Building-in good design

Air quality consultants use dispersion models to predict the path of a pollutant from its point of emission, such as a vehicle tail-pipe or a stack, to a receptor (a human being or a location indicative of an ecosystem). The results of that modelling can help to determine whether the location of a development is likely to lead to local air quality impacts. 

Air Quality and Net Zero

Involving an air quality specialist early on in the planning process can avoid the costly mistake of neglecting to consider potential local impacts, or implementing an initiative to further the aim of achieving net zero in the wrong place. Sometimes the location can’t be changed, and air quality consultants often assist in determining appropriate stack heights for facilities, with the potential to pollute local air quality. With an appropriate stack height, the plume of emitted pollutants should disperse, avoiding local air quality impacts. 

There are options for producing energy where there are no emissions to air: renewable energy produced from wind turbines and solar panels generally has no local air quality impacts once operational. However, there will still be processes that emit pollutants to air for some time to come. While there are clear tensions between achieving net zero and improving air quality for some technologies, it’s still possible to achieve a positive outcome if consideration is given to both at the point of designing a solution.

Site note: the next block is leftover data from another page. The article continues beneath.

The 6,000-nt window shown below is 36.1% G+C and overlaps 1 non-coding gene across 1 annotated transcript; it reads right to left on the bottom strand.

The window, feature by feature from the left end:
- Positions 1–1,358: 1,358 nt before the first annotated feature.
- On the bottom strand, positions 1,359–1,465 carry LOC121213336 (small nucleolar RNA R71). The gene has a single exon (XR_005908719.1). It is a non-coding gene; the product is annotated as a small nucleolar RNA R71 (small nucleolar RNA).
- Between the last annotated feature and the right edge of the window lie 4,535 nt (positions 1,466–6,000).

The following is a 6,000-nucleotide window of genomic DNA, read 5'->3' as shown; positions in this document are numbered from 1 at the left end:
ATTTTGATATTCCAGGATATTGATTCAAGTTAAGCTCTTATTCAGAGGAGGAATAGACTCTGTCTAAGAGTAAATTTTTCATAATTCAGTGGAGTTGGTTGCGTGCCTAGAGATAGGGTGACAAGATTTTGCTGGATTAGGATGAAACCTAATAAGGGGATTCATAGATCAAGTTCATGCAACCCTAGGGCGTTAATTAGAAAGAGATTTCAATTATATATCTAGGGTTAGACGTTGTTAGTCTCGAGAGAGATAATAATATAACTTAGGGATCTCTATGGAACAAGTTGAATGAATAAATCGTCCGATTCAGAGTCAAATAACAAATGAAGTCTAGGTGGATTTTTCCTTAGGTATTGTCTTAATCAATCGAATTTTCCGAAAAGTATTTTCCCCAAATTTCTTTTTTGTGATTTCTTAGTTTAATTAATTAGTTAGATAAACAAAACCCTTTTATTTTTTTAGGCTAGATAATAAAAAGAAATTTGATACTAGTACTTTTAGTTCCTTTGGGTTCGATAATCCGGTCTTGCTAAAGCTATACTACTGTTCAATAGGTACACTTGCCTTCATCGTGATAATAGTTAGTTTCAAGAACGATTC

For example, negative air quality impacts from the use of biomass, anaerobic digestion, and hydrogen can be avoided by considering the location of emissions in relation to populated areas. That consideration also needs to be extended to the local air quality impact of initiatives on ecosystems, particularly, where those ecosystem services affect humans.


1 England Biodiversity Indicators technical background document Advice on the trends in acidity and nutrient nitrogen critical load Exceedances Updated: December 2022